Hedgehog signaling accelerates chondrocyte hypertrophy in postnatal cartilage. (A) Skeletal preparations of P15 forelimb and hindlimb of the Ptch1c/c;Col2a1-CreER and wild-type mouse. Unmineralized cartilage in the hand, shoulder and knee joints and the scapula was reduced in the mutant, as shown at high magnification. (Ba-d) Serial sections of distal femur of P12 mice were stained with Safranin O and used for immunohistochemistry to detect Col2a1 expression. There were more hypertrophic chondrocytes with reduced Col2a1 expression in the Ptch1c/c;Col2a1-CreER mouse. (Be-j) Sections of proximal humeri from one-year-old mice were stained with Safranin O. Boxed regions in e and f are shown at higher magnifications in g,h. Cartilage lining was thinner in the Ptch1c/c;Col2a1-CreER mouse (arrow). (i,j) Higher magnification of articular cartilage of the proximal humerus. Joint cartilage in the Ptch1c/c;Col2a1-CreER mouse was significantly reduced (double-headed arrows). (Ca-d) Sections of proximal humeri from 14-month-old mice were stained with Safranin O. Boxed regions in a and b are shown at higher magnifications in c,d. Cartilage lining was thicker in the Smoc/c;Col2a1-CreER mouse (arrow). (Ce,f) Higher magnification of articular cartilage of the proximal humerus. Joint cartilage in the Smoc/c;Col2a1-CreER mouse was significantly thicker (double-headed arrows).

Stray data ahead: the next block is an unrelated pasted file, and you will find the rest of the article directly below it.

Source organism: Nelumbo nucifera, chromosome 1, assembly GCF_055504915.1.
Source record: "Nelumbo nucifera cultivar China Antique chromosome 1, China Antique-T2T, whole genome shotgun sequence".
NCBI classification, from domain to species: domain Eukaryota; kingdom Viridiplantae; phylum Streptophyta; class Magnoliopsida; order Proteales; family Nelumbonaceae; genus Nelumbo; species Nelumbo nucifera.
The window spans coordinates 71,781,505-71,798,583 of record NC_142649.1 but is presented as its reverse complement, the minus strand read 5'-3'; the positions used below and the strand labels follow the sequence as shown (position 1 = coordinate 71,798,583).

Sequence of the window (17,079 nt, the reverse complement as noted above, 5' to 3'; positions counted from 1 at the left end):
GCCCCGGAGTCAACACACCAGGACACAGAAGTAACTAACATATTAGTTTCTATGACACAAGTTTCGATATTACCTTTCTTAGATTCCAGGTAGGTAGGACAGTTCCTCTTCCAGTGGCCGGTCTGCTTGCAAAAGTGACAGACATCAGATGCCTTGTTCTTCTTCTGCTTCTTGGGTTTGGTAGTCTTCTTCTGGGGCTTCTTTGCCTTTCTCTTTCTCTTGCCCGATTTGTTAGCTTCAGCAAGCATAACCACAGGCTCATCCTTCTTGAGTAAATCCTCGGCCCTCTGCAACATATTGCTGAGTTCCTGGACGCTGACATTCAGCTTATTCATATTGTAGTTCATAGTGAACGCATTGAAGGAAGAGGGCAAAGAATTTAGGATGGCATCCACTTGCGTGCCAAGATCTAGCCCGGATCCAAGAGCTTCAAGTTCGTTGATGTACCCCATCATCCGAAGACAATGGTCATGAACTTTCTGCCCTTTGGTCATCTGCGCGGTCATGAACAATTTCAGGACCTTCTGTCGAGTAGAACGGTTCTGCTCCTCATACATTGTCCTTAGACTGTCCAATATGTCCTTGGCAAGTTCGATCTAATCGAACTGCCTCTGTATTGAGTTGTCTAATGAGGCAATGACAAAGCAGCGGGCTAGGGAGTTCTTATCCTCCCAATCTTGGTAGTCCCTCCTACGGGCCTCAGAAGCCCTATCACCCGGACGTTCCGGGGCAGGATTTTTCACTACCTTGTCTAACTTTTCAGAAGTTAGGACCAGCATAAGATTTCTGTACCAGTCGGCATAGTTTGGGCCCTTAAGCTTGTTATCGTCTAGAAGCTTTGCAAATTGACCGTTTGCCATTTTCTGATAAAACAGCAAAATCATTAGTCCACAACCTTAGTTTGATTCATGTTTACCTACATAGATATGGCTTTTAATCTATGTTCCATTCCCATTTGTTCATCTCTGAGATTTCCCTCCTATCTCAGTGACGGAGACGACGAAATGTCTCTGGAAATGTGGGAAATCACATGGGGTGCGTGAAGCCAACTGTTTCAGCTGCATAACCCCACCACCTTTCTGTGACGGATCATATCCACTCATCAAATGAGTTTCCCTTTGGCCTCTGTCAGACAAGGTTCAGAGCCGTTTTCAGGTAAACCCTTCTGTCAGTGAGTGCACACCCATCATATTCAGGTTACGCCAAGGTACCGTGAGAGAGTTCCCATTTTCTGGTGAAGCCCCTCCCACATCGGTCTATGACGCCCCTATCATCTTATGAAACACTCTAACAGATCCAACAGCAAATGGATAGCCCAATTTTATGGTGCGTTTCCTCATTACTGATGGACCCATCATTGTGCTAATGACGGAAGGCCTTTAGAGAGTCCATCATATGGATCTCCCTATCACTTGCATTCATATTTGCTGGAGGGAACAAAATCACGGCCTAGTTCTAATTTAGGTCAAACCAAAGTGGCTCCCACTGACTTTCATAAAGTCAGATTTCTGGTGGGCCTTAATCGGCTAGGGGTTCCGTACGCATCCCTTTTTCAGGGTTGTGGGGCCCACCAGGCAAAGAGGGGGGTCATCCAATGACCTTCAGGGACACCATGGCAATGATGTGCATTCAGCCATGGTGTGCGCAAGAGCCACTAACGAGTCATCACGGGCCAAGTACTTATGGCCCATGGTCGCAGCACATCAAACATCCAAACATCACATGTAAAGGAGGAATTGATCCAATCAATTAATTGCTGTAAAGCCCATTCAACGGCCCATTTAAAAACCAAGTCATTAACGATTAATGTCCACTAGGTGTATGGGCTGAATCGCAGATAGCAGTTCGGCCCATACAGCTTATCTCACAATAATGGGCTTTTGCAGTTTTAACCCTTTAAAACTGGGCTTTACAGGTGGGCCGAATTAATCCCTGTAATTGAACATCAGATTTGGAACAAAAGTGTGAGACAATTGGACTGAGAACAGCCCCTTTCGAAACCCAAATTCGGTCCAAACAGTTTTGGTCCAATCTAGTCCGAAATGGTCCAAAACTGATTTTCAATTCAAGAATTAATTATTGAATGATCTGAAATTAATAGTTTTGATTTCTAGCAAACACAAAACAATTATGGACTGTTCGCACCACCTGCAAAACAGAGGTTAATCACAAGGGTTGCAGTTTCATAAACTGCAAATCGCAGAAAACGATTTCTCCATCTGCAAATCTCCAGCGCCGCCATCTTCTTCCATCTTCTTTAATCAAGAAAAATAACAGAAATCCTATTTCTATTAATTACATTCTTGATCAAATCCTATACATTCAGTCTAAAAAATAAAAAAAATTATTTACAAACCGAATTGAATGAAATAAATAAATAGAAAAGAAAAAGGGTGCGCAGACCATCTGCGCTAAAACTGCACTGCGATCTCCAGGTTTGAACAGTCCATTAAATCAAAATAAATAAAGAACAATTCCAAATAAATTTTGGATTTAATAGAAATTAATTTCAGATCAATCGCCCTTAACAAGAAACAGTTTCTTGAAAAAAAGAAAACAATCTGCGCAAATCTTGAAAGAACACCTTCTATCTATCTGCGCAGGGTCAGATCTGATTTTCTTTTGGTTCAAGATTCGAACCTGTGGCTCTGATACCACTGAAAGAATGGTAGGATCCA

DISCUSSION

Here, we report that apart from controlling chondrocyte hypertrophy indirectly through regulating PTHrP expression, Ihh signaling also directly regulates chondrocyte hypertrophy in the absence of PTHrP. The direct and indirect roles of Ihh signaling are opposite to each other. Whereas Ihh-regulated PTHrP signaling inhibits chondrocyte hypertrophy and is dominant in embryonic skeletal development, we found that one PTHrP-independent role of Ihh signaling is to promote chondrocyte hypertrophy, possibly through activating Wnt/β-catenin and Bmp signaling. This function is important in postnatal cartilage development and homeostasis.

The negative-feedback loop of Ihh-PTHrP signaling plays a crucial role in controlling the pace of chondrocyte hypertrophy (Lanske et al., 1996; St-Jacques et al., 1999; Vortkamp et al., 1996). However, Ihh signaling has also been found to promote chondrocyte proliferation and the transition from slowly proliferating periarticular chondrocytes to fast proliferating columnar chondrocytes (periarticular chondrocyte differentiation) independently of PTHrP signaling (Kobayashi et al., 2005b). Our data uncovered another PTHrP-independent activity of Ihh in promoting chondrocyte hypertrophy that was masked by the more potent PTHrP-dependent activity of Ihh, which is to inhibit chondrocyte hypertrophy in embryonic development (Fig. 7). These results highlight the highly cell context-dependent effects of Ihh signaling. Ihh signaling promotes the proliferation of periarticular and columnar chondrocytes, whereas, in more mature prehypertrophic chondrocytes, it may promote hypertrophy by promoting cell cycle exit.